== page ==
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  5. Well What the Mis conception is been understood by our friends.
    the whole question should be seen through the angle of Popular peoples’ demand about a Free & fair election of The Constituent assembly.As Com.Chairman Prachand have said recently in a interview,That PLA is a political army not a aarmy like Royal Nepal army consisted in barracks only.The question of arms management is not a measure but the settlement of political issues is main thing.
    So i urge to all friends those who have commented they should think in a correct ways.
    in the end One thing i will say , People want alive peace, not a dead one.
    in this light i condemn the recent Moriarty’s Statement as the reactionary forces backed by imperialist forces ‘ voice,since they want to impose Iraq model of democracy.
    beware friends,otherwise u will be wiped out from the scene.

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  6. Interview with C. P. Gajurel (Gaurav)
    EKantipur News:
    (Interview by Yeshoda Timsina)
    Posted on: 22nd January, 2007
    ************ ********* *********

    Excerpts of a recent interview with the CPN-Maoist party’s in-charge of international affairs and politburo member, Chandra Prakash Gajurel (Gaurav).

    Q. How did you get arrested in Chennai?

    C. P. Gajurel: I was on my way to Europe for some official party business. I was using a fake passport, which belonged to a British individual; the passport had my photograph instead of his. While changing the photo, it was slightly crumpled at the edges. My friends had warned me that it was risky. And eventually the immigration officers questioned me. I was giving my answer when the wife of the British High Commissioner came to drop her husband off who was about to leave for London. As it turned out, she herself was a diplomat too. When my passport was shown to her, she questioned me about London. However, I was unable to answer even her easiest questions and instead, I cross-questioned her, “Who are you to be questioning me?” And although she didn’t apologize, she did say that I had made the airport staff suspicious. The next day, the British High Commissioner himself arrived there. I was interrogated all night. Finally they found out that my passport was fake. I
    identified myself before the authorities. The party manifesto itself dictates that high officers, when caught, cannot hide their real identities.

    Q. So you were at fault?

    Gajurel: Yes. At a time with the “red corner notice” and a price on our heads, it was impossible to travel with our original credentials. But it was extremely necessary to go to Europe to extend the party ranks. Thus, I had to take the risk.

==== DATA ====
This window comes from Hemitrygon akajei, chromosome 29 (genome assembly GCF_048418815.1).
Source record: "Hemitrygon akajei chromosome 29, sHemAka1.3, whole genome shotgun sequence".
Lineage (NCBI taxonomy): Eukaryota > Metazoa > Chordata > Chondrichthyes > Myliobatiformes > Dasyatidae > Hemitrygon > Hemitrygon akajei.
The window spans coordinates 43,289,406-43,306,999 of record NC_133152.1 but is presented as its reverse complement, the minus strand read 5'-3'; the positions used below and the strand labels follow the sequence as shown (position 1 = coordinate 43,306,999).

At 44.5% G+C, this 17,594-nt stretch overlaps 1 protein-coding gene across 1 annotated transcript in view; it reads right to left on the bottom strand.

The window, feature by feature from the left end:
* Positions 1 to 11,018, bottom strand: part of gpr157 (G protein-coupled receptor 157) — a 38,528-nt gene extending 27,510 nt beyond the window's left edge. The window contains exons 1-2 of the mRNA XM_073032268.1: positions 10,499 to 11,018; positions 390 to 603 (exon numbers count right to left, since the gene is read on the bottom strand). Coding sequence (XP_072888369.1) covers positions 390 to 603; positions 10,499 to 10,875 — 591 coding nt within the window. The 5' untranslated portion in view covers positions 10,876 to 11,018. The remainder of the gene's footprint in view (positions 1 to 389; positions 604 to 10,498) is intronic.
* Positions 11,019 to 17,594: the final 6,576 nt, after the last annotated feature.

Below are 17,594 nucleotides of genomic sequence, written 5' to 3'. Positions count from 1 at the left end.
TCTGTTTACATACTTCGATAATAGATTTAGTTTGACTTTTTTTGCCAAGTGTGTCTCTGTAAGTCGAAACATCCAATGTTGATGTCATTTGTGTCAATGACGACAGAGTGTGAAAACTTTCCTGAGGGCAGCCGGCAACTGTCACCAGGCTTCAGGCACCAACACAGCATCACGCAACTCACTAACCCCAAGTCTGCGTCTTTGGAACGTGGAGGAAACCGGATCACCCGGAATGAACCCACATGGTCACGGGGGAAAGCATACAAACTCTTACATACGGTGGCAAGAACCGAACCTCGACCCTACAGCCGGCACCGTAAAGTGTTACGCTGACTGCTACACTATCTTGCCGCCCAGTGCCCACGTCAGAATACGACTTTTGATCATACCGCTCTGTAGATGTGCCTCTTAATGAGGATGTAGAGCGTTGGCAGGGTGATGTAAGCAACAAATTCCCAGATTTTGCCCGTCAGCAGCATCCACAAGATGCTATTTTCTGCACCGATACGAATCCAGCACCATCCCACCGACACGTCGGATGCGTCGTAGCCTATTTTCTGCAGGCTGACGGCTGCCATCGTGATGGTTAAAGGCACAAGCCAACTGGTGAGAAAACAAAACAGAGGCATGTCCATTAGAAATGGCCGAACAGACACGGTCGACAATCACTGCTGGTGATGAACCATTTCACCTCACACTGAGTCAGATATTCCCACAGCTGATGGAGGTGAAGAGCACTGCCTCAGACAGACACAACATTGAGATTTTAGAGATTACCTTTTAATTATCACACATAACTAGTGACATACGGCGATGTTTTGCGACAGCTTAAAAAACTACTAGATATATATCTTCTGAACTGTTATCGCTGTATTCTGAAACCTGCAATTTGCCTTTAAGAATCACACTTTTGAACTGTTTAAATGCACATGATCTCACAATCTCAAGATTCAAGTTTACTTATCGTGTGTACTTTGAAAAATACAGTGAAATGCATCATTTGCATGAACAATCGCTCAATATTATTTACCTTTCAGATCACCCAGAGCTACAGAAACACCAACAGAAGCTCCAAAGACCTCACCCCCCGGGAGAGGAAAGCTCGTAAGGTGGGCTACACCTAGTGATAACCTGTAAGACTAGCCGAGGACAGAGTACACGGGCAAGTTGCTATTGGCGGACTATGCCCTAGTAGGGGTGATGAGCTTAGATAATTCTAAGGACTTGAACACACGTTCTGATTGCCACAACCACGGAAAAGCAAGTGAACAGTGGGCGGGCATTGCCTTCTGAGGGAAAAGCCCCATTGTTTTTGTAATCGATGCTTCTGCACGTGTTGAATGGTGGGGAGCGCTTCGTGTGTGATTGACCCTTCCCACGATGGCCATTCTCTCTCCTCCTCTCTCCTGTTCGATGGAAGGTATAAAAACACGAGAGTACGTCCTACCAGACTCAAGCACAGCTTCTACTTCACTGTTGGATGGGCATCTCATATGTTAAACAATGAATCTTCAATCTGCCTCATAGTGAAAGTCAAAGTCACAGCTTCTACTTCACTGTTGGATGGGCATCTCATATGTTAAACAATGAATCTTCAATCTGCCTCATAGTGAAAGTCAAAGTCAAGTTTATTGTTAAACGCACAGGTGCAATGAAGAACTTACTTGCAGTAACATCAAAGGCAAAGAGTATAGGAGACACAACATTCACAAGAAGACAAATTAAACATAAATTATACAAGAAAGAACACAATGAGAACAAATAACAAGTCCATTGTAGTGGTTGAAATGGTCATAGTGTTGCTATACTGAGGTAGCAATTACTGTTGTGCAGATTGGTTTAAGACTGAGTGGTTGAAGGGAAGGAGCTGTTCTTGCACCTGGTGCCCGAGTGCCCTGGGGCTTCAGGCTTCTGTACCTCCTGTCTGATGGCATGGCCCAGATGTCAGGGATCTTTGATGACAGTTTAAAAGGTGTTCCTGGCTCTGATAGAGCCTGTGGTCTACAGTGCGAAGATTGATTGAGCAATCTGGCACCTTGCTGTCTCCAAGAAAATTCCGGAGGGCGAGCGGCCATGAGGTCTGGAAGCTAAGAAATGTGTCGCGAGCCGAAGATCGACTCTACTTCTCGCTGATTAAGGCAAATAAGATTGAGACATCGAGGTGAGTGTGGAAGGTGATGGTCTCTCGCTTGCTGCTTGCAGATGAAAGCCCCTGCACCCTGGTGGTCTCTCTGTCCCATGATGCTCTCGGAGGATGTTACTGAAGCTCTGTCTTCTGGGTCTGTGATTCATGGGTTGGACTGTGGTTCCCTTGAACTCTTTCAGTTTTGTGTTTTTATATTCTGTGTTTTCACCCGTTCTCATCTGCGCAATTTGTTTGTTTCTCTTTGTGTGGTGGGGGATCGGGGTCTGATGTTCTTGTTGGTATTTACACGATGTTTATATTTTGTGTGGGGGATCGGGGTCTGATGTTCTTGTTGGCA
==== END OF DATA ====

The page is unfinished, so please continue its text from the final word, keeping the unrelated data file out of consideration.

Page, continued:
Q. How did the Chennai Police treat you after they realized that you were a Maoist member?

    Gajurel: They were curious to know about the technicalities of our party. They questioned me regarding many aspects of our party. How many members are there? How many in the central committee? How is the party structured? When I said that my party ethics do not allow me to divulge any information, they said, “We can kill someone, dump the body somewhere and no will be any the wiser; Tamil Nadu is infamous for such activities.”
    They told me that even if they sympathized with me, they could not save me.

    Q. How was the treatment inside the jail?

    Gajurel: In the beginning the police officer there ordered me to be placed in “solitary confinement” because I was an extremist leader. There was a communication problem as they did not understand English and I did not know Tamil. The food was pathetic and water was so dirty, I got sick as soon as I drank it. After a week, my wife visited me. For the next one and a half months I survived on the water, bread and fruits that she brought me. They started treating me like the other prisoners only after I threatened the authorities to go on a hunger strike.

    Q. Was there anyone worth recalling that you met during your jail term?

    Gajurel: There was a journalist named Navkiran Gopal. He used to publish a newspaper named “Navkiran” twice a week. At that time the infamous Indian dacoit Veerappan had kidnapped south Indian actor Rajkumar. In order to have Rajkumar released, Gopal was acting as a facilitator. But when Veerappan got killed then Gopal was arrested. While I shared a cell with him, I got to listen to the radio. One day he had to write a letter in English so I wrote it for him. When the authorities saw that, they separated us and sent me back to my initial cell.

    Q. Definitely staying in jail is not very fruitful, but what do you think is the advantage you gained because of it?

    Gajurel: After my arrest, demonstrations were staged in more than 35 countries all over the world. Everyone was worried that I might be extradited back to Nepal, which is probably why it never happened. Some inmates used to say, “You have become more famous than the chief minister of Chennai.” On my court hearing days there used to be hundreds of people outside the court. Some people were skeptical to the point that they asked me whether I had got myself arrested on purpose. My arrest and the arrest of many of our party members was very helpful in establishing us in South Asia. In my opinion jail is one place where you should learn to take every negative thing positively.